This is the latest installment of The Pursuit, a series in which small business owners share insights on how they build their enterprises—and follow their dreams.
Like many chefs, Darryl Burnette has long dreamed of owning a restaurant. He hadn’t anticipated that it would be quite so small as Belle Harlem, the 275-square-foot sliver that he and his wife, Melissa, opened in October 2016.
Burnette, 45, has worked in large New York City kitchens like Bergdorf Goodman’s BG Restaurant and Jean-Georges Vongerichten’s Spice Market, which served some 600 people a night in a vast multi-story space. At Belle Harlem, Burnette has only 12 seats, with the kitchen directly in front of guests, giving a terrifically intimate view of how food is prepared.
Burnette and Melissa—who during the day works as a fashion company’s director of product development—have lived in New York City’s Harlem neighborhood for eight years. They have seen tensions arise between longtime African-American residents, and new arrivals moving into gleaming condos. Located around the corner from the historic Abyssinian Baptist Church, Belle Harlem aims to be a spot where people from different parts of the community can start a meaningful conversation.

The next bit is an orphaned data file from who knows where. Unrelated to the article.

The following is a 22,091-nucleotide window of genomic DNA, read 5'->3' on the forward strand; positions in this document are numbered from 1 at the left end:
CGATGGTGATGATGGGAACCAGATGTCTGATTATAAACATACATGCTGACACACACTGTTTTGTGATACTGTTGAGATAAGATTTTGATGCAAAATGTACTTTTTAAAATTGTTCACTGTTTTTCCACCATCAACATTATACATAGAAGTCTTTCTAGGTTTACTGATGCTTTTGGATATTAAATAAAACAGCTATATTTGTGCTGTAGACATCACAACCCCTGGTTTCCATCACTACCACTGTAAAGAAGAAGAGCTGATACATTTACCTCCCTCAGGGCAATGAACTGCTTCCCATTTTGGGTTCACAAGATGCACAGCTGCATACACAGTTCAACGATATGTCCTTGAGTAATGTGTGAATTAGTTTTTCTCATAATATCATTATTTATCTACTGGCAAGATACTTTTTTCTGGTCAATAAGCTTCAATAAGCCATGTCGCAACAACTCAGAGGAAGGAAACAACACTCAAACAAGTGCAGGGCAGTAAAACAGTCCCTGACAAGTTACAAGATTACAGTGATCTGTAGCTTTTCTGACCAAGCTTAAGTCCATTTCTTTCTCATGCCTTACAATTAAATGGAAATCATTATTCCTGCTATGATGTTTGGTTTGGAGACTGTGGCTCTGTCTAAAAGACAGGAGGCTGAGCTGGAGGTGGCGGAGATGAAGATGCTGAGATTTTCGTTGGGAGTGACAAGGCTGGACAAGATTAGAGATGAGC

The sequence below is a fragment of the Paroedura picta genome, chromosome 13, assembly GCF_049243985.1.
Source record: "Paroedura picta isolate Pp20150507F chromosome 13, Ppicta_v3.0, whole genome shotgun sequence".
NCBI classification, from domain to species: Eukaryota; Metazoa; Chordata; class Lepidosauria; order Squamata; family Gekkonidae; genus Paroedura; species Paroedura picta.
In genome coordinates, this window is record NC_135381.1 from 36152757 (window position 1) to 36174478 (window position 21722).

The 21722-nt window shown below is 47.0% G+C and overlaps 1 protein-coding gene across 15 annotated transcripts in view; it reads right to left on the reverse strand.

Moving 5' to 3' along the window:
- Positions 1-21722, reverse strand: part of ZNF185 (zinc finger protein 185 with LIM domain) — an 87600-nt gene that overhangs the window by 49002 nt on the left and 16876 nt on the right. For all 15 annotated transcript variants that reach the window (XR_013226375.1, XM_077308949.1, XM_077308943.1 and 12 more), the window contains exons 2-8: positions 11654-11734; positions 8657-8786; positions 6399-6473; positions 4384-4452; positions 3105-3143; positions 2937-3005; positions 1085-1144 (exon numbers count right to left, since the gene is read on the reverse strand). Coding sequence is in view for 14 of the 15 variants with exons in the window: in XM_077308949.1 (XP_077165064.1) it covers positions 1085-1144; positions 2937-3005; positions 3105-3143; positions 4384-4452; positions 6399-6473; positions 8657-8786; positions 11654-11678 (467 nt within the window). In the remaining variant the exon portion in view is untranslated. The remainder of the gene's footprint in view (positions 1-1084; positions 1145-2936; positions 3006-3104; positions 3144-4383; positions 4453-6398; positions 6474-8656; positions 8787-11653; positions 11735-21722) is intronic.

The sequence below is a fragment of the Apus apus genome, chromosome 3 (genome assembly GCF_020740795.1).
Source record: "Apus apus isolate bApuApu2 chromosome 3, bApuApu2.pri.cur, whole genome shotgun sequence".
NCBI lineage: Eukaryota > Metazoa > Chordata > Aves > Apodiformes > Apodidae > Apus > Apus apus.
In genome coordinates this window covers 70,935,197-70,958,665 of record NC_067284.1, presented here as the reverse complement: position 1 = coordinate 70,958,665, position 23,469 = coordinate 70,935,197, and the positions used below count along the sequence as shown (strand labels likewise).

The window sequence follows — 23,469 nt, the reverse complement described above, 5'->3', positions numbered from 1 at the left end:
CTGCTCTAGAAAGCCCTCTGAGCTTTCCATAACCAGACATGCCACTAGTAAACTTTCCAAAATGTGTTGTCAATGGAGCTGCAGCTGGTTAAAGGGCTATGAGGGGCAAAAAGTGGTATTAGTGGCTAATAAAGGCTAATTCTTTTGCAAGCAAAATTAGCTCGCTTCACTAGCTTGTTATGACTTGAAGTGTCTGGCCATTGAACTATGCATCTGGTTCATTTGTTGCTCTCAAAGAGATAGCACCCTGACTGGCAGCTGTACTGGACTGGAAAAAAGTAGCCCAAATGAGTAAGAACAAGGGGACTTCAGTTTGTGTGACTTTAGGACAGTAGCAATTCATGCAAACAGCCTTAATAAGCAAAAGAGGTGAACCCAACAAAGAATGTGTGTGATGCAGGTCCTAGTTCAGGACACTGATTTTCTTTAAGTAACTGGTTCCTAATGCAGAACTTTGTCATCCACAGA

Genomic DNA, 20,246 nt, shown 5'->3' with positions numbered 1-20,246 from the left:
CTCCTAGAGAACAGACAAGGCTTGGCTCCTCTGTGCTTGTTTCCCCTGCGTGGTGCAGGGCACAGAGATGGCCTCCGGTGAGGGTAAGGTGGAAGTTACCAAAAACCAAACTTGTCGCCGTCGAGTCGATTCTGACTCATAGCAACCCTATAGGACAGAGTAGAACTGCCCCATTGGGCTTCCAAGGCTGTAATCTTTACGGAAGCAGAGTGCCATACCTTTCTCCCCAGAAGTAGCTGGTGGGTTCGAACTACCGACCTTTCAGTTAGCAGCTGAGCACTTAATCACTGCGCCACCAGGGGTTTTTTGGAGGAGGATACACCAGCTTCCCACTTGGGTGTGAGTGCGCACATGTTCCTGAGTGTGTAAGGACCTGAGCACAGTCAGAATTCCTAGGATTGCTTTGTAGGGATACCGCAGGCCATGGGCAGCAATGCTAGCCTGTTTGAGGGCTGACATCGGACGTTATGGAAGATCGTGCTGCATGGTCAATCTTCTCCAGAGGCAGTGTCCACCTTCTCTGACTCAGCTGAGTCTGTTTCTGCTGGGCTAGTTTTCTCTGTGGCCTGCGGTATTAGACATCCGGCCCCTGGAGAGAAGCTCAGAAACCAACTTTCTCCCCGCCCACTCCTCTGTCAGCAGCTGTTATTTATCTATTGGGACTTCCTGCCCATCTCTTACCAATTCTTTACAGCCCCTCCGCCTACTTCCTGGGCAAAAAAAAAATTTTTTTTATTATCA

In the following interview, Burnette shares why Belle Harlem’s diminutive size is actually an asset, what he’s learned from more than a decade in the restaurant business, and how he continues to pursue his dreams.
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Website – https://www.belleharlem.com/
Facebook – @BelleHarlem
Email – firstname.lastname@example.org